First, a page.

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New Heart Risks Related To Alcoholism

Traditionally, liver disease has long been associated with chronic alcoholism. But it is important to understand that excessive drinking can have negative repercussions on many parts of your body, including your brain, your nervous system and, just as importantly, your heart. That’s part of the reason that the American Heart Association has released some new warnings related to alcohol abuse; particularly an increased risk of atrial fibrillation.


Atrial fibrillation, commonly known as AFib, is defined as an irregular heartbeat that leads to blood clots, stroke and other life-threatening complications. Apparently consuming even a moderate amount of alcohol can create this issue, as some global studies have pointed out.


The data, which was collected from research across Europe, looked at men and women over a 28-year period. All were labeled “casual to heavy drinkers” and nearly all developed AFib by the first decade of the study. And it’s important to point out that even the “lighter drinkers” showed these proclivities. Those who drank an average of just one alcoholic beverage per day showed a 16 percent increase in atrial fibrillation (versus those who abstained).


Not surprisingly, the more people from this group drank, the higher the probability became for AFib issues. Two beverages per day were linked to a 28 percent increase and people who consumed more than four faced a 47 percent increased risk. And for the record, these trends were observed with all variations of alcohol, be it beer, wine or spirits.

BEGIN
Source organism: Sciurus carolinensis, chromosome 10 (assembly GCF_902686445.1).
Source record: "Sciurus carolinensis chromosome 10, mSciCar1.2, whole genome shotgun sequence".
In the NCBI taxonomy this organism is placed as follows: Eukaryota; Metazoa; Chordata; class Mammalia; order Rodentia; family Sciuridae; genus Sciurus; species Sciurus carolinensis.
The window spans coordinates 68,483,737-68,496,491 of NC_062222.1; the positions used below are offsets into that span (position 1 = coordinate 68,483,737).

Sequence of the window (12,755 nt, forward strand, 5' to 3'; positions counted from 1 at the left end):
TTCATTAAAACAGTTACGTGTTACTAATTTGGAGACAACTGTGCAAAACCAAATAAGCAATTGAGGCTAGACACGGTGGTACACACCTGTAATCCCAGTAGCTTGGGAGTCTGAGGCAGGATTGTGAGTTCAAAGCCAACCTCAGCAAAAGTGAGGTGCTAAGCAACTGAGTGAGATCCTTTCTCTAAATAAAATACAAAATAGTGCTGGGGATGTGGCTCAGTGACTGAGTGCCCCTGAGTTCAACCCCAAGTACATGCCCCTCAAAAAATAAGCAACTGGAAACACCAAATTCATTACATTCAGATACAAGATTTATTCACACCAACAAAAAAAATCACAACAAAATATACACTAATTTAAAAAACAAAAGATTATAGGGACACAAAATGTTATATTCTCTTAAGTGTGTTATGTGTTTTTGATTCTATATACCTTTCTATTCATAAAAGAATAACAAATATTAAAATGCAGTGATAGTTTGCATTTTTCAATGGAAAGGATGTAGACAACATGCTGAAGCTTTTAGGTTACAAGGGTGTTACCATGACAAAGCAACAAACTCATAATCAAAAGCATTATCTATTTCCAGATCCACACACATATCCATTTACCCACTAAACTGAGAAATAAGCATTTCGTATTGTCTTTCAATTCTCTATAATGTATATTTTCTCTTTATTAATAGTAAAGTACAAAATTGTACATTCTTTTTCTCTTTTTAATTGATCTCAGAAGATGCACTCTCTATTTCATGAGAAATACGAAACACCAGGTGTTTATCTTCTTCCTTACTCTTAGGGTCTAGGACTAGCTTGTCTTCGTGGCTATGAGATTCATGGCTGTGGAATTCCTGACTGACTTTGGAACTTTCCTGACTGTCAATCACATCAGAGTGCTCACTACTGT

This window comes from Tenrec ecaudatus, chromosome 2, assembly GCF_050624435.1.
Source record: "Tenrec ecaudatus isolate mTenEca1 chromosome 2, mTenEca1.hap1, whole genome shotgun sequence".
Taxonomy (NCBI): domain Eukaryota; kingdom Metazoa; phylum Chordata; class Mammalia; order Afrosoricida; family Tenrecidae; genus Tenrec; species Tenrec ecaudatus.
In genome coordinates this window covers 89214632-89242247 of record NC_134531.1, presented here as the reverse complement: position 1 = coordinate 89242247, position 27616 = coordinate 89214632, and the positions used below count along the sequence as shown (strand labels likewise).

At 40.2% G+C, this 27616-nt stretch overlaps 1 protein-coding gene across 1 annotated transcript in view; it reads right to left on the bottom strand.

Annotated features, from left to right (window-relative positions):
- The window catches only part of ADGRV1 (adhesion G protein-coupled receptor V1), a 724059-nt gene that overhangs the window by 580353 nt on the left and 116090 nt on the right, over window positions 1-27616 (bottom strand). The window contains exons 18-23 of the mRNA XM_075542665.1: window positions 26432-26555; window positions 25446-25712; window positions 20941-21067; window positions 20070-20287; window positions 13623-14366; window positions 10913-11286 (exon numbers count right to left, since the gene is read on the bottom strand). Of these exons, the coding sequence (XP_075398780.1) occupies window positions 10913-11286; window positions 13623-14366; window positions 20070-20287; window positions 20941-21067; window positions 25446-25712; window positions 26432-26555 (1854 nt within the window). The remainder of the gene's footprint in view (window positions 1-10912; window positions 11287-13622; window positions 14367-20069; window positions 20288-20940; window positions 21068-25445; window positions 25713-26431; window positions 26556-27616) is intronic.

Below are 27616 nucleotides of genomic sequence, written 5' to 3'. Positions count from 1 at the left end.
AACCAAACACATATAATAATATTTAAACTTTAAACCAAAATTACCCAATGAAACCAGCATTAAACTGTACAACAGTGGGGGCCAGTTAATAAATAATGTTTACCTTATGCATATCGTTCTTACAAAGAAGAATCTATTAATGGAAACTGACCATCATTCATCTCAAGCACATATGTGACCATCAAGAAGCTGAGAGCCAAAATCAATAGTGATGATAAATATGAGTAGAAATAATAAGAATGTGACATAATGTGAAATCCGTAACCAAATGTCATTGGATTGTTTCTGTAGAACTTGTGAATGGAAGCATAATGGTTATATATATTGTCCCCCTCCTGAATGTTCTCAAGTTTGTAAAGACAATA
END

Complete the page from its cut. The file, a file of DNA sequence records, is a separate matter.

It is worth noting that this research contradicts earlier reports about wine, which had once been listed as being beneficial for the heart. That is a misnomer, claims study co-author Renate Schnabel. And in his mind, it is important to get that message out there.


“In conclusion, we were surprised that neither overall alcohol consumption—nor wine consumption in particular—were protective [of AFib] if consumed at low doses because they have been reported to be protective against, for example, heart attack,” Schnabel, explained. “However, earlier reports already suggested that there may not be a beneficial effect for atrial fibrillation, but did not have enough power to examine very low regular alcohol consumption. Our large study could now demonstrate that there may not be a threshold below which alcohol consumption may be protective.”


The truth of the matter is, alcohol is simply not good for the body no matter how publicity campaigns try to spin it. And, as we all know, it can be highly addictive. If you ask us, the best scenario is to abstain entirely or, if you think you may have a problem, reach out and work towards getting sober.